However, a deeper and much more expansive debate was snowballing where I joined in JNU in 1972. Prakash Karat who had earlier written a thought provoking book on the nationality and language question in India was widely respected as a political leader of the JNU students and a formidable theorist. In 1973, the Student Federation of India and the All India Students Federation of which I was the unit secretary aligned for the first time after the split in the communist movement in 1964. We called the alliance progressive democratic front. We were also attacked by an extremely erudite Trotskyist Jairus Banaji who considered us revisionist and quoted extensively from Marxist classics as well as literature, philosophy and the social sciences. Because of this challenge all of us had to do our readings. Continue reading Why I joined AAP and Quit the CPI: Kamal Mitra Chenoy→
Guest post by HARTMAN DE SOUZA. The article was written a few days before April 12, the CPI’s day of solidarity with Odisha mine workers.
When the Goa State Committee of the erstwhile Communist Party of India (CPI) and its national secretary, our very own Comrade Christopher Fonseca, tells you that April 12th will be observed all over India as a day of solidarity with the Adivasi people of Odisha struggling for seven years to save more than 4000 acres of their ancestral lands from falling to mining conglomerates as rapacious as their Goan counterparts, ageing leftists in the village bar are not too sure whether they should laugh or just weep.
Perhaps one needs to paint the larger picture to highlight the irony that lurks in the shadows.
There was a time it needs to be said, when the CPI ran a long, hard and lonely battle in Goa, led by Comrade George Vaz who it is hard to believe was once Comrade Fonseca’s mentor. He was a short, somewhat portly, soft-spoken, widely-travelled man fluent in at least four languages. Not many Goans would know that Comrade Vaz ran a free kitchen in his home at Assenora open to anyone in need of a simple, nourishing meal, or that some of us who now want to weep in our glasses have eaten there several times…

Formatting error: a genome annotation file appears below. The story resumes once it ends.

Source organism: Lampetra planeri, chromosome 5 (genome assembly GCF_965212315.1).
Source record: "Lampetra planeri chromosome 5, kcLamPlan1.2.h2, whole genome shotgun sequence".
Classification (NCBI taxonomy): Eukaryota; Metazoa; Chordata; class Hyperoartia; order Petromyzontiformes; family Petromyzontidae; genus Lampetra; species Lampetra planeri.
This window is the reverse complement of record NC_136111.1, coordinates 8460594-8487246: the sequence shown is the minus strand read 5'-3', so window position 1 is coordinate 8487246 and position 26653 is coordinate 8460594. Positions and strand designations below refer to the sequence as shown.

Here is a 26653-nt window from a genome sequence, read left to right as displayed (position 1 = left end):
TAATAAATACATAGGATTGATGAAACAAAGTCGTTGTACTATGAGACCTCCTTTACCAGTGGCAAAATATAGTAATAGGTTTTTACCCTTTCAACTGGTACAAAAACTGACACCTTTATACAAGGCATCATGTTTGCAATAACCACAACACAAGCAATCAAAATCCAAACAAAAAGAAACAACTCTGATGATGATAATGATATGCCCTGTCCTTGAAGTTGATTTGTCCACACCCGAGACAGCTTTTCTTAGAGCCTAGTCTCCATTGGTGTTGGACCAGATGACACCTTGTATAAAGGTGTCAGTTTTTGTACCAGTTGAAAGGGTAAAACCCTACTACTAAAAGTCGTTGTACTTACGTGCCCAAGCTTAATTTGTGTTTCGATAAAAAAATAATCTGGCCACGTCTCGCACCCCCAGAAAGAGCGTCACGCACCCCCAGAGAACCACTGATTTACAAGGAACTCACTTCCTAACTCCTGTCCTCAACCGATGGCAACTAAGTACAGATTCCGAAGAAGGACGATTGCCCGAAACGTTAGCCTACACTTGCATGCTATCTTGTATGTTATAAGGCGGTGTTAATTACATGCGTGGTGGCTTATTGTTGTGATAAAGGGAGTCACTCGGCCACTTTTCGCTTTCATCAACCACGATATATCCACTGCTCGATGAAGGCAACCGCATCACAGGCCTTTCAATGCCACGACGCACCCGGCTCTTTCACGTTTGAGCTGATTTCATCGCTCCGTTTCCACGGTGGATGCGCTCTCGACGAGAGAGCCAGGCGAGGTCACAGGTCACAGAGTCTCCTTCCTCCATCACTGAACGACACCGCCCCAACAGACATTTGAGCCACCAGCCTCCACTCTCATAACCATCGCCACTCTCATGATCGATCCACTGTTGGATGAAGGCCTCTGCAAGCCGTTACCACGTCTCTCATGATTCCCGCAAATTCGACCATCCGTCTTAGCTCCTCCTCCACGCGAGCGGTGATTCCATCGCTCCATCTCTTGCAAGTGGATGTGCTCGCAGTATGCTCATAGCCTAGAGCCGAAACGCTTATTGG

Narahari Kaviraj, eminent Marxist historian and an ideoligue of CPI, breathed his last in the wee hours of Wednesday, the 28th of December 2011. He was born on 17 February 1917 and was the last disciple of Bhupendranath Dutta,the youngest brother of Swami Vivekananda, whom Lenin had once requested, in reply to an article (draft), to devote himself to studying and writing on agrarian issues in India. As a scholar, Narahari Kaviraj was also a favourite of Puran Chand Joshi, general secretary of CPI (1935–47). The anecdote goes that when PCJ first heard that Kaviraj’s son, Sudipta ( now a scholar of international repute as a political theorist and department chair of the Middle Eastern, South Asian, and African Studies department at Columbia University) , joined JNU, he asked, ” Is he more brilliant than his father Narahari ?”